You’re not in Kansas anymore! Organizations can’t go it alone: strong business-to-business (B2B) relationships are necessary for success in today’s economy. B2B relationships come in all shapes and sizes. Organizations are also managing those relationships in a multitude of ways, sometimes based on the best fit for the organization…and sometimes not.
Remember the line, “Pay no attention to that man behind the curtain”? Pulling back the curtain and fully understanding the operations – both the good and the bad – is critical to successfully managing B2B relationships.
Whether you are setting up a new program or reviewing an existing one, it is useful to start by taking a step back. Organizations tend to approach B2B relationships in multiple ways; internal groups may be working separately from one another on different areas within the same relationship. In some cases, these internal groups are working independently and have overlapping technologies to accomplish similar missions. The operating model, program staffing, and any technology related to this effort should be evaluated in a manner that enhances how your organization manages relationships.
Below are four areas to consider when reviewing your organization’s approach to managing B2B relationships.
- The Yellow Brick Road: Defining the Path to Success
- The Wizard of the Emerald City: Pulling Back the Curtain on the Operating Model
- The Scarecrow, Tin Man, and Cowardly Lion: Staffing to Meet the Mission
- The Magic of the Ruby Slippers: Enabling Processes Through Technology
The Yellow Brick Road: Defining the Path to Success
It’s challenging to have a conversation around B2B relationships within an organization when terminology is not consistent, including what constitutes a relationship. There is a distinction between third-parties, vendors, and suppliers yet these terms are often used interchangeably:
- First Party: Your organization
- Second Party: The customer or buyer of your organization’s product or service
- Third Party: Another person or entity that is involved in support of the transaction between the first and second party (both contractual and non-contractual)
- nth Party - Another person or entity that is outsourced by the third party, which could be fourth, fifth, or nth degrees away from your organization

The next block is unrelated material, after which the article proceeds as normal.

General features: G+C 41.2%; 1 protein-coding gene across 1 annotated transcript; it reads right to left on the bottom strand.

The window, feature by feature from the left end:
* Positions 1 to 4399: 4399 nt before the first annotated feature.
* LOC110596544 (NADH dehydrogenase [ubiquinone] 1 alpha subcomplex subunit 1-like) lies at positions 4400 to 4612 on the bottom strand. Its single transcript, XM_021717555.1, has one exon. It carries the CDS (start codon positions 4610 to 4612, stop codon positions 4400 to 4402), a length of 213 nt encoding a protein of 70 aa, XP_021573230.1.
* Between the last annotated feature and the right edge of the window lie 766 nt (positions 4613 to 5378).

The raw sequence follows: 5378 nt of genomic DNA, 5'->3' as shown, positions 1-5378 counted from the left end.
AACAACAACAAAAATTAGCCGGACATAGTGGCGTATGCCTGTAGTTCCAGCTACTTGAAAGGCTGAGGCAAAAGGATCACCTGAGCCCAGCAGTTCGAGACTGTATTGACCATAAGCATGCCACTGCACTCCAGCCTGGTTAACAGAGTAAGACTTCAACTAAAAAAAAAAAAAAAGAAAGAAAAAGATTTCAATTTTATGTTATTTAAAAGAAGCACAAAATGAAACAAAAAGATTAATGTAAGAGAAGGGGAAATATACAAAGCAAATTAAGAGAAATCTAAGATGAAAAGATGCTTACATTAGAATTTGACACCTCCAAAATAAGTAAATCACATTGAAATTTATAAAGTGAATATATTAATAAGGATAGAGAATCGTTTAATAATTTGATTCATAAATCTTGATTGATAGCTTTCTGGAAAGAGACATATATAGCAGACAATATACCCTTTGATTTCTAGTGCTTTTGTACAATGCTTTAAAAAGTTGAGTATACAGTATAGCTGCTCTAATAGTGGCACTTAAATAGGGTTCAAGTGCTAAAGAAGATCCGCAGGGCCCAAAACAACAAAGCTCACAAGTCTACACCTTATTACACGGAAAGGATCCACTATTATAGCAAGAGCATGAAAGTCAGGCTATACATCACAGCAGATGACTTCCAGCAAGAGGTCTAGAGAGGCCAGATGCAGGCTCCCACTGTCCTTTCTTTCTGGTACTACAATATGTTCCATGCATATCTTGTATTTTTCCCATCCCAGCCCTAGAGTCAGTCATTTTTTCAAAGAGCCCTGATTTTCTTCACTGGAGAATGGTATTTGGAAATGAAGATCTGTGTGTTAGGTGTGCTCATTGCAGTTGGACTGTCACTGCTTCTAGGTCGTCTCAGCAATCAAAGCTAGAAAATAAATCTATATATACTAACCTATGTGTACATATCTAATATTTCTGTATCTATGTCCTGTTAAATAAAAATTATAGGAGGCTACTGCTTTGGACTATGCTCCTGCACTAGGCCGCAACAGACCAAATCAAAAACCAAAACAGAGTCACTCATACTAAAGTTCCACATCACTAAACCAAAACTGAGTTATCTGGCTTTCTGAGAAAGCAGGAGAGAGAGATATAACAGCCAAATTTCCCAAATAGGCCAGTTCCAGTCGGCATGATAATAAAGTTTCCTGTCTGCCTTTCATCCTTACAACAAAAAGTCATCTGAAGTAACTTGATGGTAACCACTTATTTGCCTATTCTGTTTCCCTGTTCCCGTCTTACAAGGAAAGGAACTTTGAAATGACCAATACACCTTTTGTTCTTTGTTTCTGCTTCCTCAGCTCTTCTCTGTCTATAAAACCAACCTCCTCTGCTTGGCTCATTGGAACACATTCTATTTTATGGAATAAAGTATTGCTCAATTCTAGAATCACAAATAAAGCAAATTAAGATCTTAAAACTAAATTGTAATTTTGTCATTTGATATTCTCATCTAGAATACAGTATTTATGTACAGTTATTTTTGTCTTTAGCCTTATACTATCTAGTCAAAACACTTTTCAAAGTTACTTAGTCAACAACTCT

- Vendor: A third party that is selling a good or service to your organization, usually the last stop in the supply chain
- Supplier - An nth party that is selling the product or service to the vendor and could be the manufacturer or distributor
Third-party management incorporates both vendors and suppliers and takes a holistic view of any entity that an organization interacts with, whether contractually or non-contractually. Vendor management focuses on entities with contractual agreements in which a product or service is the output. Supply chain management is about understanding the potential risk of suppliers down the line from vendors in which the product is manufactured or distributed.
The Wizard of the Emerald City: Pulling Back the Curtain on the Operating Model
Are you able to accurately describe your current operating model for third-party management? In a perfect world, a centralized approach would provide the biggest benefit with the most efficiency, where a dedicated team is responsible for third-party management. Unfortunately, we don’t live in a perfect world, so a majority of the time a decentralized approach is taken, which requires significant coordination to manage overlapping responsibilities. The decentralized operating model is most common as it is the easiest to start with (it doesn’t require organizational change).
- Decentralized: Easy to begin a program with, but very inefficient with minimal accountability
- Centralized: One-stop shop, a single team with support from multiple business units where needed, usually requires an organizational change to occur